ADD in Adults?

By Jessie Sholl, Experience Life

An estimated 15 million Americans suffer from ADD, the majority of them undiagnosed. Once considered a childhood disorder that’s outgrown by adolescence, it’s now known that 60 to 70 percent of children diagnosed with ADD continue to experience it as adults.

Characterized primarily by excessive distractibility, impulsivity and restlessness, ADD can wreak havoc in one’s personal and professional life. Too often, substance abuse, serious depression, job failure or a broken marriage are the wreckage left in the disorder’s wake.

“Traffic accidents are eight times more common among those with ADD. The prisons, divorce courts and unemployment lines are full of people with undiagnosed ADD,” says Edward M. Hallowell, MD, director of the Hallowell Center, a clinic specializing in the treatment of ADD in New York City.

“Having ADD can be a curse,” says Hallowell — who speaks from personal experience, having both been diagnosed with the disorder himself and raising two sons with ADD. But, he notes, it is not a life sentence. With the right knowledge, skills and strategies, ADD can be a unique gift that helps people thrive.

That was precisely Jennifer Koretsky’s experience. Before her diagnosis, she says, “I was really struggling. It felt like I had to put in so much more work and effort just to keep things together; it was hard for me to get to work on time; there was never any food in my fridge; there was never any time to keep the apartment clean or get my laundry done. It felt like I was constantly struggling to keep up.”

Her diagnosis, she says, “explained so many of my challenges, like disorganization and poor time management, but it also validated my strengths — creativity, compassion and drive.”

What is ADD?

The hectic pace of modern life, the constant techno-interruptions of email and social media, the omnipresence of speakers and video screens in public spaces — it can make anyone feel distracted. And we all misplace our keys or forget an appointment now and then. But, as Hallowell notes in one of his books, Delivered from Distraction: Getting the Most out of Life with Attention Deficit Disorder (Ballantine Books, 2005), occasional periods of distraction do not necessarily mean you’re suffering from ADD.

“Because its symptoms abound in modern life,” he writes, “ADD is a seductive diagnosis; it is easy to imagine that you have ADD when you do not.”

It’s the intensity and duration of symptoms that determine a diagnosis of ADD. The American Psychiatric Association’s Diagnostic and Statistical Manual of Mental Disorders, Fourth Edition (DSM-IV) lists 18 symptoms for ADD, clustered into two areas: inattention and hyperactivity-impulsivity. To warrant an ADD diagnosis, one needs to have experienced six or more of the symptoms from one or both of the groups for at least six months. The symptoms must impair your life in some way, and they must occur in two or more areas of your life — for example, home and work. (Hallowell has established a distinct diagnosing protocol at his clinic; see the “Diagnosis: ADD” on page 4.)

Attention deficit disorder is something of a misnomer. Someone with ADD doesn’t have a deficit of attention. It’s actually an inconsistency in attention, which allows people with ADD to hyperfocus at times. And contrary to some outdated stereotypes, many people with ADD are often clever and outgoing. But that combination of sociability and hyperfocus can present its own challenges.

Many people also have the misconception that ADD is limited to hyperactive boys. While boys are diagnosed with ADD three times more often than girls, this is likely because, in girls, the disorder typically presents as the “inattentive” or “dreamy” type (staring out windows or drifting off midconversation), as opposed to the “hyperactive” type.

Next: the ‘Dreamy’ type

Gina Masullo fits the description of the dreamy type. She was nicknamed “The Wanderer” in elementary school, she says, and got a bad reputation because she couldn’t stay put in her seat. “My teachers labeled me ‘under-challenged,’ so I skipped second grade,” she recalls. The move didn’t abate her restlessness, but she coped well enough to avoid getting disastrous grades.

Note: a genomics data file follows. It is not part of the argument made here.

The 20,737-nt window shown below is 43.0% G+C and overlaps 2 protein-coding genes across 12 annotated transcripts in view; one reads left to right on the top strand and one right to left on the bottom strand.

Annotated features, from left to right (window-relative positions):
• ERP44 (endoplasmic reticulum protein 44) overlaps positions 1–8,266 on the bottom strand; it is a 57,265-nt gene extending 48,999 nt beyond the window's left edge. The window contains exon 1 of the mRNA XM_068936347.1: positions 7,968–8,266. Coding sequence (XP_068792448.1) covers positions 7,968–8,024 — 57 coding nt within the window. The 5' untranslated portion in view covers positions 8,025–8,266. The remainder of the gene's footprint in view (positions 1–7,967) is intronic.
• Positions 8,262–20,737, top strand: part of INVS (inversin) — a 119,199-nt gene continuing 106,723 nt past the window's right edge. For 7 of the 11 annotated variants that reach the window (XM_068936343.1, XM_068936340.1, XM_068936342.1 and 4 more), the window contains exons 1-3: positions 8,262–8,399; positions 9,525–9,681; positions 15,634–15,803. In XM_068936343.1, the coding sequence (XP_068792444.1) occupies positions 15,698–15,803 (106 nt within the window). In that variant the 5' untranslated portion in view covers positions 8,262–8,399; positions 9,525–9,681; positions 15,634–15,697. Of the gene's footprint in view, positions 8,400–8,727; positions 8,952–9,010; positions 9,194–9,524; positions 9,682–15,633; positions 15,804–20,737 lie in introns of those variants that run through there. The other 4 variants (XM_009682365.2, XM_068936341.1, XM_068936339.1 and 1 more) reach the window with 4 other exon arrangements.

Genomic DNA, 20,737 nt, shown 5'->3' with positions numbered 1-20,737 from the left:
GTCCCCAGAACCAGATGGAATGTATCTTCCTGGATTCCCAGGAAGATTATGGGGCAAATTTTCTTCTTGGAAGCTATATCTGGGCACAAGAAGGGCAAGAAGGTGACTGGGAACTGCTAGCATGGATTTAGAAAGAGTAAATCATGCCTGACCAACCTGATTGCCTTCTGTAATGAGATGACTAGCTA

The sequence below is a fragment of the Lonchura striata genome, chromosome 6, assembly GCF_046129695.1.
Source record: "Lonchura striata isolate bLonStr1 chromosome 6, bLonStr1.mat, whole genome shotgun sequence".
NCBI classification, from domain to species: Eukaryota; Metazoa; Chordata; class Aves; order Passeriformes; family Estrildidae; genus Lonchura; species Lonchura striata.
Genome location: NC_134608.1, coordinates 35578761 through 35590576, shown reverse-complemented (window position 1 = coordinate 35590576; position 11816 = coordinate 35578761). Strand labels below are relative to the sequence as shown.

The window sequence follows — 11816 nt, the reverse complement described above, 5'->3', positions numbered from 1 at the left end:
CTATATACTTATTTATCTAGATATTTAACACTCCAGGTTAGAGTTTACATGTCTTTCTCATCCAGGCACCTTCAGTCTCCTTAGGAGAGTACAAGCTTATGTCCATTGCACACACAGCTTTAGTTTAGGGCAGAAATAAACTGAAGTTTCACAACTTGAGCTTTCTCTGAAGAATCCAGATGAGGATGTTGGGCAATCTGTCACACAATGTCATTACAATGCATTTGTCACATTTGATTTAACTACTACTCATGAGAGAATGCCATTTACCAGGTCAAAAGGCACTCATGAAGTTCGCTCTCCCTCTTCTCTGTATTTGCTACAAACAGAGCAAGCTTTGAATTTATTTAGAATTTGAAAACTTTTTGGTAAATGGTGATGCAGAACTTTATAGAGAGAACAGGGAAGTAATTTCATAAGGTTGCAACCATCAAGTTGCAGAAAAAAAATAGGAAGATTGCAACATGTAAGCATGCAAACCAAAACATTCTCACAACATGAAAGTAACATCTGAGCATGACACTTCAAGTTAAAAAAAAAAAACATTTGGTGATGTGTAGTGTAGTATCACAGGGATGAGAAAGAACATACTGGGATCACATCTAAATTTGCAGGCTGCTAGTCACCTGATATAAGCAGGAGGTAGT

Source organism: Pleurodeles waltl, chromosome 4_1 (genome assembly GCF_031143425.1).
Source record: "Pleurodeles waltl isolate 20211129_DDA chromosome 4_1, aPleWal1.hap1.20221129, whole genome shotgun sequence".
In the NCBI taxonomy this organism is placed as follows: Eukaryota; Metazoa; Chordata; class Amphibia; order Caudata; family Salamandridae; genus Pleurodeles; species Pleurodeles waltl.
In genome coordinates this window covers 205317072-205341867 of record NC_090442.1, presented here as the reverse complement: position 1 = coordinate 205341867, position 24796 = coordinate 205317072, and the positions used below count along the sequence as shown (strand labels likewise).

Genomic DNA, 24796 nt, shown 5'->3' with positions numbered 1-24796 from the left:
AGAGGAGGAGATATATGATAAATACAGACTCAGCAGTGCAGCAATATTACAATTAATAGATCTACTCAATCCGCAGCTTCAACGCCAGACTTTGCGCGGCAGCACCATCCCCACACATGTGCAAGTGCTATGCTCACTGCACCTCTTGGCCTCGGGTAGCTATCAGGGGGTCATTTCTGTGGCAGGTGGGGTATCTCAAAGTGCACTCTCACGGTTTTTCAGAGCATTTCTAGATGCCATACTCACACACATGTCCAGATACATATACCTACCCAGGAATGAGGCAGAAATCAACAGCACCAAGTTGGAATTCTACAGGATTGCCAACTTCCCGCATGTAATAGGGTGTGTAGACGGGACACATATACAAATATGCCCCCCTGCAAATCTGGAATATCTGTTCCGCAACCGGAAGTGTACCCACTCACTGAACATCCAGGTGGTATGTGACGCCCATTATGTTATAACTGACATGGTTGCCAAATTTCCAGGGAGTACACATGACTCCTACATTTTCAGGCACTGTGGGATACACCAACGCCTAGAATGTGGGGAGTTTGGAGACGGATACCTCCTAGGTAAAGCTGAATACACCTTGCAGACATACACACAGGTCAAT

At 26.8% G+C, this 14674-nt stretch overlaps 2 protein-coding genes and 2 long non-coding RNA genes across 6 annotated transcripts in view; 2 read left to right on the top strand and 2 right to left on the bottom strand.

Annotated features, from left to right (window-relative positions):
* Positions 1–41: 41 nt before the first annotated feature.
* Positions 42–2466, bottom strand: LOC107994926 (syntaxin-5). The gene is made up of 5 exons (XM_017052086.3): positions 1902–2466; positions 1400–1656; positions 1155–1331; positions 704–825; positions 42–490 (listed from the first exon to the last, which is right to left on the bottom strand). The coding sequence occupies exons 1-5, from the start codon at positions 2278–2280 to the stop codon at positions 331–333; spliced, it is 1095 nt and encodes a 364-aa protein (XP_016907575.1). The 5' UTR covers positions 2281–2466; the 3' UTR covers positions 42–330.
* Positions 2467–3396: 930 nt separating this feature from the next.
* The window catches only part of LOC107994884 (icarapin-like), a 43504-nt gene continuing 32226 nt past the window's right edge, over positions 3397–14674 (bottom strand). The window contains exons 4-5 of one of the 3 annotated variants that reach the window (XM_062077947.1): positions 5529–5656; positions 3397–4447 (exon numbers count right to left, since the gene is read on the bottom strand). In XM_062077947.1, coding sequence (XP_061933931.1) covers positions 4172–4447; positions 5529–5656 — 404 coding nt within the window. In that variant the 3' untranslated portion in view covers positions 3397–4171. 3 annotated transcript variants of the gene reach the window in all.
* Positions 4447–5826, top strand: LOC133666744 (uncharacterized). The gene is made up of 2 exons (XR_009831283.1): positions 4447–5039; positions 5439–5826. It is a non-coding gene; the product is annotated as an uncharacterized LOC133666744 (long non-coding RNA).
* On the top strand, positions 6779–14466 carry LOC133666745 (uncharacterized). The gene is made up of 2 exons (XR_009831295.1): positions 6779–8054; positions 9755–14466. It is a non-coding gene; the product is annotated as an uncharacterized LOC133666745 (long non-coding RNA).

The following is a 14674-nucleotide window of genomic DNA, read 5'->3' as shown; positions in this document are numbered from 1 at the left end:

As an adult, Masullo job-hopped. “I’d get really excited about a new job or a new opportunity and then all of a sudden just kind of go cold on it and make another job switch,” she says. “My tolerance for job stresses was pretty low, and I would just get frustrated and give up.”

When she was diagnosed with ADD at 30, Masullo promptly put strategies in place to manage it: She exercises daily, eats a high-protein breakfast and has made behavioral adjustments like using to-do lists. She also sees an ADD coach.

And she seized upon the strengths ADD affords her — energy, creativity and drive — to start her own public relations firm. She’s now thriving professionally and accomplishing things she’d never thought possible — like running her first 5K last year, something she says she’d never had the discipline to attempt before.

History Counts

Diagnosing ADD requires a thorough evaluation with a medical doctor, psychologist or psychiatrist. The evaluation could take one appointment, or it could take a few weeks. The doctor may create a brain map, which is the recording and analysis of brainwave activity through neuroimaging, and a battery of psychological tests. Blood tests can rule out underlying factors such as a thyroid problem.

The most important diagnostic tool, though, is the person’s history. Sanford J. Silverman, PhD, a psychologist at the Center for Attention Deficit and Learning Disorders in Scottsdale, Ariz., has been treating adults with ADD for two decades. Silverman advises bringing along a family member or very close friend to the evaluation. “When you get somebody else’s input — particularly someone close to you that you’re living with — they’re going to point things out that you may not be aware of,” he says.

School records may be helpful, too. Since ADD doesn’t develop in adulthood, a person would have had symptoms dating back to childhood. (Although in rare cases, ADD symptoms can develop after a head injury.)

A proper diagnosis is important, says Silverman, because “you can have ADD symptoms from another disorder. For example, if somebody has an anxiety disorder, they may look like they have some ADD components.”

Sometimes a diagnosis of adult ADD comes on the heels of a child’s diagnosis. That was the case in Melissa Orlov’s family. Her daughter was diagnosed with ADD in 1999 and her husband a few years later. That’s not uncommon, says Orlov, a marriage consultant in Boston and the author of The ADHD Effect on Marriage: Understand and Rebuild Your Relationship in Six Steps (Specialty Press, 2010). “A child is diagnosed because they’re struggling in school; then the parent starts to read up about it and says, ‘Wow, that sounds familiar.’”

For most ADD sufferers, naming what’s been going on brings relief. “When you get the ADD diagnosis, you can finally shed all those accusatory, ‘moral’ diagnoses, like lazy, weak, undisciplined, or, simply, bad,” writes Hallowell in Delivered from Distraction. After the diagnosis, he says, you can begin to “unwrap your gift” — and begin using ADD’s positive aspects to your advantage.